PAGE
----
Proof of Identity for Verifying Authorization

The table below shows the required information and documents for ordering certified copies of Arizona vital records. If you do not possess an accepted form of identification, you must obtain a notarization of your application.

To obtain a certified birth or death certificate from The Bureau of Vital Records, you must present a photocopy of the front and back of your signed government-issued ID. If you cannot provide an acceptable form of ID, you must sign your application at a public notary. This notarization will suffice as proof of identity.

The ADHS-BVR does not issue marriage certificates, so identification requirements may vary by county when requesting a marriage certificate.

What Documents Are Required to Order Vital Records in Arizona?

The required documents can vary depending on which certificate you need and how you submit your application and documents. Check the ADHS Bureau of Vital Records website or your county’s health department’s website for more information regarding eligibility and requirements.

CertificateRequired InformationID Requirements OptionsSecondary ID Options
Birth CertificateDate of Birth,
Father's Date of Birth,
Father's Name,
Father's Place of Birth,
Full Name at Birth,
Hospital of Birth,
Mailing Address,
Mother's Date of Birth,
Mother's Maiden Name,
Mother's Place of Birth,
Phone Number,
Place of Birth,
Tribe of the Person of Record,
Your Name,
Your Relationship to the Person of Record,
Your Signature
Valid Government IDNotarized Signature on Application
Death CertificateDate of Birth,
Date of Death,
Full Name of Person of Record,
Funeral Home Name,
Mailing Address,
Phone Number,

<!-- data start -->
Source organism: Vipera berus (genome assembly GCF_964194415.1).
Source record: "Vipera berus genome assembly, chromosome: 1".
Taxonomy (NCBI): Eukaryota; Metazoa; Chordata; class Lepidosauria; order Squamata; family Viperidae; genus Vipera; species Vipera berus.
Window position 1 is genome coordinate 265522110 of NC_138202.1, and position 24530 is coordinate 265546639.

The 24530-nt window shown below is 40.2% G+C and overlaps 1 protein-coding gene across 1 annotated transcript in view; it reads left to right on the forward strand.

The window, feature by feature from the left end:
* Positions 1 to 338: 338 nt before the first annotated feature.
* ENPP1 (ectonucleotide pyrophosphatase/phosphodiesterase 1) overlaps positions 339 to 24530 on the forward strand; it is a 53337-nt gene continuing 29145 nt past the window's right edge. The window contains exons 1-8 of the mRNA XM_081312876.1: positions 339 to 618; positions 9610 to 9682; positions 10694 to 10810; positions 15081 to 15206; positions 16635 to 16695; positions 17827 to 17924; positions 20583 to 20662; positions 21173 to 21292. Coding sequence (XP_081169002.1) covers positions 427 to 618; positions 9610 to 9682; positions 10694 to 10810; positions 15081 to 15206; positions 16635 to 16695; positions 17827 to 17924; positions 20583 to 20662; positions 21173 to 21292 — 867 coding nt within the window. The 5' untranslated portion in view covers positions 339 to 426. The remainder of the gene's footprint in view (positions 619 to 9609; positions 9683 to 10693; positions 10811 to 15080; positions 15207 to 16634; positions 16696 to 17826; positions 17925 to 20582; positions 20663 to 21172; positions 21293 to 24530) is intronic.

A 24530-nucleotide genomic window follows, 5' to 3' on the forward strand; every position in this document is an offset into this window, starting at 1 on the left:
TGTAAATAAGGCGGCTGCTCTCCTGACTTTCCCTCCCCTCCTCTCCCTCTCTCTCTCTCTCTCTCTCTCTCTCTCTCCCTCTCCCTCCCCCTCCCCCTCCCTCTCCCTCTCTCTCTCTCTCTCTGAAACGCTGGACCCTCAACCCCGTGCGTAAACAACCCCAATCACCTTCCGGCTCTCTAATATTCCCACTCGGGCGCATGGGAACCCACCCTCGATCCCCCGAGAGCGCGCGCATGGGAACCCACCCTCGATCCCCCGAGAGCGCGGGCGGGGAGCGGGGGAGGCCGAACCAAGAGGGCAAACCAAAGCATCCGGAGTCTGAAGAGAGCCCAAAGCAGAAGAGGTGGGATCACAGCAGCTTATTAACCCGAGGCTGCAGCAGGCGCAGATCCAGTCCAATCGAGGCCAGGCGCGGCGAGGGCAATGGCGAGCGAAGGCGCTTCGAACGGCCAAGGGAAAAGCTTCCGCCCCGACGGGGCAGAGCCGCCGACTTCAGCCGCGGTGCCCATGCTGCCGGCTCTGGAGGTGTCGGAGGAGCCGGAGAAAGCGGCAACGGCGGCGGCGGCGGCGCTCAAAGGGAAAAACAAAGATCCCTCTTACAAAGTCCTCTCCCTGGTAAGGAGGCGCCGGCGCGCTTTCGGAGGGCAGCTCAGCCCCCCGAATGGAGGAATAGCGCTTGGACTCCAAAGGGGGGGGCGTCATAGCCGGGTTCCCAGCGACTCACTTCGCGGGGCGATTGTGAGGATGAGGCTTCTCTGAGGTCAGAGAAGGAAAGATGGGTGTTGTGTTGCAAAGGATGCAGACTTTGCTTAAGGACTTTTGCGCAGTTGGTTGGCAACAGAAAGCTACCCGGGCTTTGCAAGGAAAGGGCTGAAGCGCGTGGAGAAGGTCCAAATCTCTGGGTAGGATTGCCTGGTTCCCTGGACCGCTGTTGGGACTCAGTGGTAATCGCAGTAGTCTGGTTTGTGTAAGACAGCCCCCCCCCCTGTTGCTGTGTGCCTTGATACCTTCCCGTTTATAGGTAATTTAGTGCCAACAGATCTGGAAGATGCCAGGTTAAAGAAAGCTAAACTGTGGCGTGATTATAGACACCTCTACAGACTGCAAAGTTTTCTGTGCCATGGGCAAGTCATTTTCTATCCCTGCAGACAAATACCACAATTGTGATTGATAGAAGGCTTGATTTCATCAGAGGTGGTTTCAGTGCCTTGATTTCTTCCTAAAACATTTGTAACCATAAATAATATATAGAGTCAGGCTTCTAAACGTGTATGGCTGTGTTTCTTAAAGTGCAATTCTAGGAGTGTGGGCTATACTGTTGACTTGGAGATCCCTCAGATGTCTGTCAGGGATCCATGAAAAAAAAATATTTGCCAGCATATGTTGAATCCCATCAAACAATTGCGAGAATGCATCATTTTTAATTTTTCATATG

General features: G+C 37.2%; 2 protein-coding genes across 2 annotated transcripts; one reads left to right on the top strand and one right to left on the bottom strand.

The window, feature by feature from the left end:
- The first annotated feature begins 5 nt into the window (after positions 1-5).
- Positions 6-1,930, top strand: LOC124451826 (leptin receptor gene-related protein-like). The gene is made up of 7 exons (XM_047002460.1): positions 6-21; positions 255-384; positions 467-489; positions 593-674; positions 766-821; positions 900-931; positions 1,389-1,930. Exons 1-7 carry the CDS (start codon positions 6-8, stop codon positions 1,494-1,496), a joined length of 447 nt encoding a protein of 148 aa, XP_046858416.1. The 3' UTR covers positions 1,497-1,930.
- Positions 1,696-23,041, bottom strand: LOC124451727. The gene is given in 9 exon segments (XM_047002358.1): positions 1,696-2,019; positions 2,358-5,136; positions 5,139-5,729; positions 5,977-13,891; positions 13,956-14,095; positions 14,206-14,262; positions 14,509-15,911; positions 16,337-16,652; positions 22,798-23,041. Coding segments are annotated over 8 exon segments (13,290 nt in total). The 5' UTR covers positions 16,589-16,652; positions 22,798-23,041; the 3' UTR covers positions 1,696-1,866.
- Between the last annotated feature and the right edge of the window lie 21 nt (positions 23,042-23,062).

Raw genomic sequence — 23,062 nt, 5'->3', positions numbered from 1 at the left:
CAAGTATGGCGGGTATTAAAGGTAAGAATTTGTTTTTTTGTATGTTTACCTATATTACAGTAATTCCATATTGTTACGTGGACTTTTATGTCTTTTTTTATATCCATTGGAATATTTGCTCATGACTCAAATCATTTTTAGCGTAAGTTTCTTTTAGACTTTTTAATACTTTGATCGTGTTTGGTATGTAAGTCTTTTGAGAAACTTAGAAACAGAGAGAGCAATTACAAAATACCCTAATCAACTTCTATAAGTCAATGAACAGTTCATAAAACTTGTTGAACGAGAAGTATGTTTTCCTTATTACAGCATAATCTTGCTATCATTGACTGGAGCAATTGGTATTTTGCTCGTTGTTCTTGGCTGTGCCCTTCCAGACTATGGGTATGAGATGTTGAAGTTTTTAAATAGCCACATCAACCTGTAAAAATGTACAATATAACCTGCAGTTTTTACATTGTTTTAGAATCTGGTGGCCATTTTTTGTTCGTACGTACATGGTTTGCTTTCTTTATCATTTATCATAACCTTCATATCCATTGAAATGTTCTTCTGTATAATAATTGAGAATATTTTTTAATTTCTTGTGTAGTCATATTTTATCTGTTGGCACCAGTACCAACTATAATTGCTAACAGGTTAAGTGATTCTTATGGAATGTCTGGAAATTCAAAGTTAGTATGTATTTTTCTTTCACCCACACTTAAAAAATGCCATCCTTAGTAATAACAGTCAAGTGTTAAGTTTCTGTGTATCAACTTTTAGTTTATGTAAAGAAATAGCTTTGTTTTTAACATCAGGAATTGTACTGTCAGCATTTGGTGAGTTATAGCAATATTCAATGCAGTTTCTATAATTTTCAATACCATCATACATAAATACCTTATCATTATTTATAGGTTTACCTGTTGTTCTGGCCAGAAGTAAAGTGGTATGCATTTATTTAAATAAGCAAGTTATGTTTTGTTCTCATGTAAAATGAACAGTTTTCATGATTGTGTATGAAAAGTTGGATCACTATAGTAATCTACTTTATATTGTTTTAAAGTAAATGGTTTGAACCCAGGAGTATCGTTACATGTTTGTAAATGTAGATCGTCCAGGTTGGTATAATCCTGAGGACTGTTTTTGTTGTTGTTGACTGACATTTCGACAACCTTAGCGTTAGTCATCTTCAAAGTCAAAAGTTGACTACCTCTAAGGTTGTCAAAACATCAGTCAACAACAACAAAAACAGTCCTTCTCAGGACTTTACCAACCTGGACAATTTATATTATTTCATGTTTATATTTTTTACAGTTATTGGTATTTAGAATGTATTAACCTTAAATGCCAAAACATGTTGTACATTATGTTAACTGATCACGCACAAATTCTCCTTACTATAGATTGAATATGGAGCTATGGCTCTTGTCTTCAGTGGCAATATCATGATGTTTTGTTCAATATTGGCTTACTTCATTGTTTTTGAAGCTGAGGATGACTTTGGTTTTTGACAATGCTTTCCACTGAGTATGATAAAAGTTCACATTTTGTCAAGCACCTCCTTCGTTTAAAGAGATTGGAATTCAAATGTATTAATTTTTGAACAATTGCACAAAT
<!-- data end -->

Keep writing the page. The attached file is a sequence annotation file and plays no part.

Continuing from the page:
Place of Death,
Your Name,
Your Relationship to the Person of Record,
Your Signature
Valid Government IDNotarized Signature on Application
Marriage CertificateBride Name,
County Where License Was Issued,
Date of Marriage,
Groom Name,
Phone Number,
Purpose for the Certificate,
Your Relationship to the Person of Record,
Your Signature
Varies by CountyVaries by County

Who is Authorized to Order

Who can request vital records in Arizona?

The certificate holder can request a certified copy of their vital records. To do so, they must present valid identification or a notarized signature for their application.

If you order a vital record for someone else as a third party, you must confirm eligibility for each birth, death, and marriage certificate. Generally, The Bureau of Vital Records allows a third party to make a legal request for a copy of the vital record as long as they have some form of familial or legal relationship to the individual on record, which they will need to provide proof of.

CertificateAuthorized People
Birth CertificateAdoption Agencies, Attorneys, Children, Conservator, Government Officials, Grandchildren, Grandparents, Legal Guardian, Parents, Person on Record, Power of Attorney, Siblings, Spouse
Death CertificateAttorneys, Beneficiary, Children, Consulate of a Foreign Government, Funeral Director, Government Officials, Grandchildren, Grandparents, Hospital, Insurance Company, Other Person by Court Order, Parents, Person Authorized by an Eligible Person, Person Responsible for Final Disposition, Power of Attorney, Siblings, Spouse
Marriage CertificateAuthorized Individuals defined per-county

✔︎ If you can provide documentation of legal interest or hold a Power of Attorney from the person on record, you are eligible to request the vital record for that person.

Notarized Sworn Statement

Do I need a notary with my application?

To request a certified copy of your vital records in Arizona, you must verify your identity by providing a copy of the front and back of your valid, signed, government-issued identification or a notarized signature on your application. A notarization is only required if you cannot provide a valid primary ID. This policy is generally the same for third-party applicants: a notarization is only necessary without of a valid primary ID.

❗️ A Notarized sworn statement may be required when submitting an application without a copy of a valid, government-issued ID